「遠い波のささやき」 (Tōi Nami no Sasayaki)
“The Whisper of Distant Waves”
Well, looks like Miuna fans are getting their cake and eating it too.
Maybe I’m a bit more plot and world-oriented than most when it comes to dramas of this sort, but as far as what happened this episode, the part that stuck out the most (outside of Hikari’s always wonderful characterization) was not the exploration or potential for romance between Hikari and Miuna. I found it convenient that poor little devil Akira got rubella for the sake of getting these two a little date (shame, Okada, shame, first the old men and now the children?) among other little concerns, but had that not been the case, I’m still a little iffy about the focus here. It was hardly a bad episode, aside from a few more slips in animation than usual, but the fact that the end held the most interest for me says a lot about the dynamics between characters here. They don’t feel quite as natural as they did when all the other sea kiddos were around; showing Hikari and Miuna laughing and getting along didn’t really make it feel as real of a relationship as when Hikari was with the other kids. It was a particularly pushy bit of narrative device, and I didn’t really care much for it personally.
In fact, as much as I wanted to throw my own shoe at her, I understood Sayu better here; she’s definitely a selfish piece of work, throwing dramatic tantrums for no real reason but shallow jealousy and childishness, but you know what, I was fourteen once too. And boy, was I just as bad. It sucks being the third wheel, and it sucks seeing your best friend being “taken away” by a romantic interest, and at that age you’re still liable to be stupid and prone to letting your emotions take you places you wouldn’t normally go (though that doesn’t mean everyone grows out of it either), so I understand why she burst out in anger like that. It wasn’t really pleasant to watch (or even necessary to the narrative) but I can’t fault her for being realistic as far as middle schoolers go. Whether or not she’ll grow out of it is another story.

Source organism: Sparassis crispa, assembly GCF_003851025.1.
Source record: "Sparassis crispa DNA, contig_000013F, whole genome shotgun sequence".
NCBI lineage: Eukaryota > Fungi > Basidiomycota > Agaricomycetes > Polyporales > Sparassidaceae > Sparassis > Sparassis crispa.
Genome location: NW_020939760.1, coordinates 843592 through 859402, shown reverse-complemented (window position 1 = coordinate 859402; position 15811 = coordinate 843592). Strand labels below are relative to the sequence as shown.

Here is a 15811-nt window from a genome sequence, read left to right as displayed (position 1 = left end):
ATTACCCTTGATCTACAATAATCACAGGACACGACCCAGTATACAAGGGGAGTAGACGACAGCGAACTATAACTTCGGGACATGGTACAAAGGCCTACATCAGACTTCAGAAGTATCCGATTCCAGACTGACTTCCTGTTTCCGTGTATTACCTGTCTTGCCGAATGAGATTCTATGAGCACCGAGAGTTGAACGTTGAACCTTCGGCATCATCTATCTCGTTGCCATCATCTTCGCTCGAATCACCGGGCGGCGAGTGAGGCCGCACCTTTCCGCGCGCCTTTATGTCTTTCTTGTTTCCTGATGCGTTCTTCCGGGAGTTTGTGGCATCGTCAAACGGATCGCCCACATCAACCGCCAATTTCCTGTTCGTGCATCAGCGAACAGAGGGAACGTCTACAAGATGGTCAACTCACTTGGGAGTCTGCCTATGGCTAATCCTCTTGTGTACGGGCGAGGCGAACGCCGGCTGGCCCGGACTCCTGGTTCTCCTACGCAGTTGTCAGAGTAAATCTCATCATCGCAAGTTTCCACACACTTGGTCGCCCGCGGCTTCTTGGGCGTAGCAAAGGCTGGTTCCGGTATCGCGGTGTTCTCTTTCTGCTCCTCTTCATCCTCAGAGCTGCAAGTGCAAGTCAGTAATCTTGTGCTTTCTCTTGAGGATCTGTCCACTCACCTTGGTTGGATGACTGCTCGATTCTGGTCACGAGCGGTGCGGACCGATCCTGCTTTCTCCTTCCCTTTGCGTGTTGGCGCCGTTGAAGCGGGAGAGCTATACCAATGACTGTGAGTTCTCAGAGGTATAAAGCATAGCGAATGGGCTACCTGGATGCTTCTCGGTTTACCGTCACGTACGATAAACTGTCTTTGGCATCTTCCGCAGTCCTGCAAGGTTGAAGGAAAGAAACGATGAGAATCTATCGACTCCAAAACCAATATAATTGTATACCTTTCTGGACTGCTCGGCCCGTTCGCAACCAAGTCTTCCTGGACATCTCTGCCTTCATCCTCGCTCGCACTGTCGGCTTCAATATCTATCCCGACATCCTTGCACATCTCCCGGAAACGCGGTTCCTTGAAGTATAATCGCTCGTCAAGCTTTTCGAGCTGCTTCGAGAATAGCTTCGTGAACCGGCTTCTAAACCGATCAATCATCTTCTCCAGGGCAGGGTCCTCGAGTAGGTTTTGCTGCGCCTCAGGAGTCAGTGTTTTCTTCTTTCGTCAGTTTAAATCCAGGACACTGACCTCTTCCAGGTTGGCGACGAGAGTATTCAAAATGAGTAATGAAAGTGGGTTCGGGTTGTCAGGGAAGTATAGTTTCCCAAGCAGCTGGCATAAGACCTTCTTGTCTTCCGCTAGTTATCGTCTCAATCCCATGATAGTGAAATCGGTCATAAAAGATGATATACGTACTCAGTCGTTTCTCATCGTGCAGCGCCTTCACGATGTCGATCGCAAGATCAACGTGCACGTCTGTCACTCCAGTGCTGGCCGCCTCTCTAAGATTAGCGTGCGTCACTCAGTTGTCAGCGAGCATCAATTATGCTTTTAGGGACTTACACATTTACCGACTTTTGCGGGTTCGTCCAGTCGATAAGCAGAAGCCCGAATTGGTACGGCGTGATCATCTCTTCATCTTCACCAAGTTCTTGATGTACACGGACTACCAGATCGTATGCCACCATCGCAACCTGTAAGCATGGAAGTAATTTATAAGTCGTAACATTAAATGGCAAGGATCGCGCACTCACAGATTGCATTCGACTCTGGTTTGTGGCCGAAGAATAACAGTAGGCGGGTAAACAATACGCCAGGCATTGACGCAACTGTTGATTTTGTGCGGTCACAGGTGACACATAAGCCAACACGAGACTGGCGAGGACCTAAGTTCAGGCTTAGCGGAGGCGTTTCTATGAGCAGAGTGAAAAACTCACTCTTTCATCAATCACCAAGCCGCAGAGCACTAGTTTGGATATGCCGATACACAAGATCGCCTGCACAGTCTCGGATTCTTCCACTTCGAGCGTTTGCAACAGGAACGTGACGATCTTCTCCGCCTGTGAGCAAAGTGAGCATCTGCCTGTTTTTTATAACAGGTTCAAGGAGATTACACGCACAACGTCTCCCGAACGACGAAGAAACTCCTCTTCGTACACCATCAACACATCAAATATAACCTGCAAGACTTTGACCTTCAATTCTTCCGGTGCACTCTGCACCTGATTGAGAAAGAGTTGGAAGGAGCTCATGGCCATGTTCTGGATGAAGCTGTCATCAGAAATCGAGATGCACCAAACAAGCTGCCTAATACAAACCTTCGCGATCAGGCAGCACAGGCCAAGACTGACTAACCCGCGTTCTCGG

In any case, I find Miuna to be alright as far as pining heroine goes, (though I think I much preferred Chisaki), but I do miss the chemistry and development from the first cour. Naturally that’s been missing considering half our cast has gone MIA, but hopefully with Kaname’s return we’ll start seeing things set in motion. It’s not that there’s anything wrong with Miuna, really, but at this point in the narrative she almost feels like an outsider pushing in on a bubble that should only be burst at her own peril; though that’s just me. Perhaps to someone else, she looks more natural with Hikari than I give her credit for; regardless, I kind of feel like that’s still something a tad beside the point, especially when I consider the fact that Miuna, the halfling, has suddenly realized she can breathe underwater.
That’s significant, if only because of what we already know. Children born of a union between sea people and land people are not supposed to have Ena. And Miuna has in the past experienced a near-drowning incident. So the important question is, why now, and why Miuna? Is it because of the state of the sea villages? Has the sea god intervened somehow? I can’t imagine this being purely convenient for Miuna’s sake (though that’s definitely a possibility), so I can only hope this somehow ties in with the bigger story at hand.